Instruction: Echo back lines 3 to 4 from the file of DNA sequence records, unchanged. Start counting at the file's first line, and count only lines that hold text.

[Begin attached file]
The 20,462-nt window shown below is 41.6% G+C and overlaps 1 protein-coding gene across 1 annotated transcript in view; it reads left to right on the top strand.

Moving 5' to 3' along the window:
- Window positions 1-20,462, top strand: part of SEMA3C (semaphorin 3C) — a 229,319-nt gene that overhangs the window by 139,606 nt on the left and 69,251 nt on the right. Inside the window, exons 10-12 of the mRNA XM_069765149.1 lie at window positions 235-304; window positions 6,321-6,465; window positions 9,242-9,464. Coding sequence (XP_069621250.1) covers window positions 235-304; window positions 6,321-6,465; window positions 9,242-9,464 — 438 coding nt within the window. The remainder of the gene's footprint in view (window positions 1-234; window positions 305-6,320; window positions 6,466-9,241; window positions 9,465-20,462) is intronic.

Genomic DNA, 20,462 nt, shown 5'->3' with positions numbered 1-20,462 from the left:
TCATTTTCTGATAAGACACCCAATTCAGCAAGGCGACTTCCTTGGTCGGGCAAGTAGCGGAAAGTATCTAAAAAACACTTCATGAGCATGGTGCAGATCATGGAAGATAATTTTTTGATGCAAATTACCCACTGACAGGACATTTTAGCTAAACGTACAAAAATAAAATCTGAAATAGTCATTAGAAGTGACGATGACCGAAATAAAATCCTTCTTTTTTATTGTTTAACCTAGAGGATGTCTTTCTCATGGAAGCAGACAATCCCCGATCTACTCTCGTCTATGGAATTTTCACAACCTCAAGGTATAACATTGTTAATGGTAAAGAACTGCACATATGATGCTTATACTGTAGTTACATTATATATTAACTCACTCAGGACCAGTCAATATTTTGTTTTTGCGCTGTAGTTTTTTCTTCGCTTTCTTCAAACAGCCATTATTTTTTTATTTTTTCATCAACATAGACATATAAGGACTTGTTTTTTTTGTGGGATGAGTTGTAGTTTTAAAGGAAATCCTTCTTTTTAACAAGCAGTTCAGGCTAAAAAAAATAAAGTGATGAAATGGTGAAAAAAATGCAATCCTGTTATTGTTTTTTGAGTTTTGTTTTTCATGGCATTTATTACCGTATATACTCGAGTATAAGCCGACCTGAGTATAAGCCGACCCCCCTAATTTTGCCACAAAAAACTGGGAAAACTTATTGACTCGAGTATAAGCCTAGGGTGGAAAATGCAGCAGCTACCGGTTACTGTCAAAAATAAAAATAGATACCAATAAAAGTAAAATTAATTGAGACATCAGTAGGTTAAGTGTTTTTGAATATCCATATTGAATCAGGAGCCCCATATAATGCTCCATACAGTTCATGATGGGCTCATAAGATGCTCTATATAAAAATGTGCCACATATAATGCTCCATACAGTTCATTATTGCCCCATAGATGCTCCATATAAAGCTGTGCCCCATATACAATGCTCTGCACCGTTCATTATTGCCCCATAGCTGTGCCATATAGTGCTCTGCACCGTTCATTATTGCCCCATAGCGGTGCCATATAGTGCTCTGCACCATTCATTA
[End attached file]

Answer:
- Window positions 1-20,462, top strand: part of SEMA3C (semaphorin 3C) — a 229,319-nt gene that overhangs the window by 139,606 nt on the left and 69,251 nt on the right. Inside the window, exons 10-12 of the mRNA XM_069765149.1 lie at window positions 235-304; window positions 6,321-6,465; window positions 9,242-9,464. Coding sequence (XP_069621250.1) covers window positions 235-304; window positions 6,321-6,465; window positions 9,242-9,464 — 438 coding nt within the window. The remainder of the gene's footprint in view (window positions 1-234; window positions 305-6,320; window positions 6,466-9,241; window positions 9,465-20,462) is intronic.

Genomic DNA, 20,462 nt, shown 5'->3' with positions numbered 1-20,462 from the left: